As the U.S. Senate prepares to vote in a couple of weeks on whether to consider a constitutional ban on gay marriage, Americans are curiously quiet even though a majority oppose gay marriage.
A nationwide Gallup Poll last month found that 55 percent oppose same-sex marriage (down from 65 percent in December) and 42 percent favor gay marriage (up from 31 percent in December).
Maybe within the context of the Iraq war and disturbing news of beheadings - remember when the subject of "beheadings" never came up in conversation? - gay marriage is way down the list of urgent concerns. "Live and let live" has an irresistible ring to it in such times.
Or, perhaps the lack of interest is tied to the way the debate thus far has been presented. On the pro-gay-marriage side, advocates have proposed the issue only as a question of fairness, civil rights, love and validation. No fair-minded person wants to prevent another human being from equal protection under the law or the pursuit of happiness.
On the other side are mostly heard the voices of the religious right. Regardless of their sincerity, such voices tend to fall on deaf ears in a secular society. If people want preaching, they'll go to church. Moreover, some of the rhetoric from the pews is so strident and off-putting, even devout people may prefer other company.
There are plenty of good reasons to be skeptical about rearranging the basic structure of human society without invoking the "Radicals in Black Robes," who are trying to "force their distorted Homosexual Marriage views on 280 million Americans," as one Christian Coalition action alert recently put it.
Whatever one may think of homosexual marriage in the abstract, the idea that a redefinition of marriage will have "no effect" is laughable, but not funny. After the nosegay has faded, the issue is neither solely about love nor affirmation, but about serious legal consequences that all Americans may wish to consider before tuning out preachers or embracing gay activists.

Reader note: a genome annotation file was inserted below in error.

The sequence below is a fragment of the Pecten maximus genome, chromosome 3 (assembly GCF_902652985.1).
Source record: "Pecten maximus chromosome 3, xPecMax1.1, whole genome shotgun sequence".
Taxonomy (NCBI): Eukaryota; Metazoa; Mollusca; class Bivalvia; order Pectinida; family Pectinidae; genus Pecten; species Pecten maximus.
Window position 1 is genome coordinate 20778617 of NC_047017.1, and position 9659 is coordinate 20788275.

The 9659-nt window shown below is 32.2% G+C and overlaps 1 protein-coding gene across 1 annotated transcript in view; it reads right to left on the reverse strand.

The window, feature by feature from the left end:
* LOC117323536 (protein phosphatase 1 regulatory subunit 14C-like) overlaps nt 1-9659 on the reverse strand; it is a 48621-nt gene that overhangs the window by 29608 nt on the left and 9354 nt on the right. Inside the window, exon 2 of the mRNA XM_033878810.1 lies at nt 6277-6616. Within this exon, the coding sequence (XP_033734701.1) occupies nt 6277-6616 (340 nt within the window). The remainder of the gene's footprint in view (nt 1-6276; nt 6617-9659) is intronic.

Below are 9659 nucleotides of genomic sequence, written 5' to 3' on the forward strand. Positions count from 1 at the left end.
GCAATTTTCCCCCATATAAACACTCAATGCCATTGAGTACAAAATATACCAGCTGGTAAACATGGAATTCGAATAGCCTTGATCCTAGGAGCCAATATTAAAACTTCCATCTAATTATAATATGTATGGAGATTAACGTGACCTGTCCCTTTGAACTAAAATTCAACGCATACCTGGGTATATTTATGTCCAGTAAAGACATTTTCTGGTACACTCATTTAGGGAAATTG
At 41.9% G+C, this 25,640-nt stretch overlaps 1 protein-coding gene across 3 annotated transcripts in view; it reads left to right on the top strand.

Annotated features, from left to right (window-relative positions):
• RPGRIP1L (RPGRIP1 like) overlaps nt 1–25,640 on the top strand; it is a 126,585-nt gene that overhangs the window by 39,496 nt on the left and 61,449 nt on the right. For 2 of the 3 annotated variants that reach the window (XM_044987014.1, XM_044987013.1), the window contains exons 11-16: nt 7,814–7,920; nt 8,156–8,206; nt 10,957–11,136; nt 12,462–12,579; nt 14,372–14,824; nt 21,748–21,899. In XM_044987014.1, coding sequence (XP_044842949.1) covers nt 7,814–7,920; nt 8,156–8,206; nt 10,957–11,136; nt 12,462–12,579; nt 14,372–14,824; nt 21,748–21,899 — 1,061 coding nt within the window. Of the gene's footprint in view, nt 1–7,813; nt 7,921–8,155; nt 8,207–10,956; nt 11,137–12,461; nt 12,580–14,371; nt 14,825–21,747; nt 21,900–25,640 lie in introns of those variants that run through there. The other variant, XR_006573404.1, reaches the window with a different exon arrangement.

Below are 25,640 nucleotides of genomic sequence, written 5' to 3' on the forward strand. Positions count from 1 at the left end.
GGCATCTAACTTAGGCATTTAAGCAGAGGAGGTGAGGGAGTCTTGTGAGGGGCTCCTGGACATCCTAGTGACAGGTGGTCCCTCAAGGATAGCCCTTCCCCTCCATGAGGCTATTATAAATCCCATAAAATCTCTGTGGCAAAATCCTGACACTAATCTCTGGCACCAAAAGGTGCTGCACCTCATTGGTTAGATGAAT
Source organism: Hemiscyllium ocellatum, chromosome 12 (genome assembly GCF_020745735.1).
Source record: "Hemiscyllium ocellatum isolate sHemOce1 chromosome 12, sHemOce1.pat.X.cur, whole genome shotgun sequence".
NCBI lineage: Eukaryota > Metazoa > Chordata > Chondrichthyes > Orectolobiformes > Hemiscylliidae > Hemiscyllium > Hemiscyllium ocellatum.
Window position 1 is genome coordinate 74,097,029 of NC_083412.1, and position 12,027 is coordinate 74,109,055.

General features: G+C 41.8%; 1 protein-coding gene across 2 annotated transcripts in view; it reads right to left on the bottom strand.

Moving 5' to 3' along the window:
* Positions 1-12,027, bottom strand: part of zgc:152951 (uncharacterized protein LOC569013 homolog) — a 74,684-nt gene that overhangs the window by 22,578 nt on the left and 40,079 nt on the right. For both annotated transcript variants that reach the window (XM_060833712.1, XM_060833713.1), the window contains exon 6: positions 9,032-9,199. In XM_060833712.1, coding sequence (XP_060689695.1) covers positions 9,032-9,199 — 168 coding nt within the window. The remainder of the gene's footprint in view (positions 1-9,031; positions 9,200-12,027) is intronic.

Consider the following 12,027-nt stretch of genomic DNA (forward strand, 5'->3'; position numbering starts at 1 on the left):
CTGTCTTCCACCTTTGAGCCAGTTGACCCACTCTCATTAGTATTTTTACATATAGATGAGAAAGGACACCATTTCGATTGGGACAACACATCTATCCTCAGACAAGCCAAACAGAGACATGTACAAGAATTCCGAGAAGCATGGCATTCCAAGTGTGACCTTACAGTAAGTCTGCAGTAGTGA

For the sake of argument, let's stipulate that this is not personal - it's not about you, in other words - and acknowledge that heterosexuals have royally mangled marriage without any help from gays. Nevertheless, that fact doesn't mean that marriage is doomed or that expanding the definition of marriage to include homosexual unions will make marriage stronger. Or be harmless.
Of particular concern even for the nonreligious is the effect gay marriage could have on two of our founding principles - religious freedom and freedom of speech. Once the courts recognize gay marriage as equal in all ways to heterosexual marriage, then everyone else - including churches - has to recognize gay marriage as equal, too.
Any opposition will be deemed hateful by definition, and anyone who opposes gay marriage will be a hatemonger. Given that many religions and denominations teach that homosexuality is a sin, church attendance alone could suggest you're homophobic. To the extent that one believes or preaches scripture, one is a bigot.
Hence some of the deep concern among legal professionals, as well as theologians. A secular world that ratifies homosexual marriage would provide a legal foundation that would open the floodgates to civil litigation against religious leaders, institutions and worshipers.
In such an environment, churches might be sued for declining to provide their sanctuaries for gay marriages, for example. Ministers could be sued for hate speech for giving a sermon on moral behavior. Churches that protest homosexual unions could face revocation of their tax exemption status.
The delicate balance between church and state, in other words, is teetering on a high ledge at this moment. It's ironic that those who oppose churches' involvement in state concerns nonetheless have no compunction when it comes to the state dictating what churches can do. Even nonreligious folk should be concerned.
Either we believe in separation of church and state or we don't, but you can't have it both ways.
The July 12 debate is really a discussion about "cloture" - the process by which the Senate puts a time limit on filibuster, thereby allowing a bill to be voted on. In this case, 60 senators have to vote in favor of cloture for the Federal Marriage Amendment, defining marriage as between one man and one woman, to go to the floor for a full vote.
Many senators prefer to delay voting rather than make their position public before the November election. But advocates for the amendment predict that November may be too late, that if President George W. Bush loses re-election, the amendment will be dead and marriage as we know it will be history.